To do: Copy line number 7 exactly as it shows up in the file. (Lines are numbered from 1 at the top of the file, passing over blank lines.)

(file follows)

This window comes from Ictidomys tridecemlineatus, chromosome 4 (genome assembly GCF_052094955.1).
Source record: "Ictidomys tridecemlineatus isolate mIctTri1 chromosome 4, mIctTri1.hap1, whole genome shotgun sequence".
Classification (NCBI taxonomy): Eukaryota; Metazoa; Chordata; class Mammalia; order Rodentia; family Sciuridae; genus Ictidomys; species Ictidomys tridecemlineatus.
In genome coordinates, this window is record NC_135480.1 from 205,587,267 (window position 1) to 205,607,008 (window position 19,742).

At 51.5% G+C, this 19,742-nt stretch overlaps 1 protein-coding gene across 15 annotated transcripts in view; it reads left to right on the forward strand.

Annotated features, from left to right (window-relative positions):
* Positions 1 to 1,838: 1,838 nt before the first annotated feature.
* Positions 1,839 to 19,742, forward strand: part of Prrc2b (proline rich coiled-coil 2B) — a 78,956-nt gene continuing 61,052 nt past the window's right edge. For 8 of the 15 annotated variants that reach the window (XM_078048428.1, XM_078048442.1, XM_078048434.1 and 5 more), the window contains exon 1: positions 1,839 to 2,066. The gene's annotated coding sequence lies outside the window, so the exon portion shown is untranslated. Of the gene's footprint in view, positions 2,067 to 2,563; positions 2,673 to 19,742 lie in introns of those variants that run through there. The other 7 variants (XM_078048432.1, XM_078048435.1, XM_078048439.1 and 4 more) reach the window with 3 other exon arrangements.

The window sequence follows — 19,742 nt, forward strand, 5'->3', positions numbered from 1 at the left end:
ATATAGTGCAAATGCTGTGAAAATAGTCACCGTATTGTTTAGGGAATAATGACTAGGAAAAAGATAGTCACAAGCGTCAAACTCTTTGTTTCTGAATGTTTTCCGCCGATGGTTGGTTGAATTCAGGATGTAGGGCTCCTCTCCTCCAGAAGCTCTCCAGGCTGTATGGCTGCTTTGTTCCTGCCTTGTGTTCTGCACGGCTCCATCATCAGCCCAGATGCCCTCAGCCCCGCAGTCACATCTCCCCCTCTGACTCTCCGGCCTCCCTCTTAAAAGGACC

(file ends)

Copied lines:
* Positions 1 to 1,838: 1,838 nt before the first annotated feature.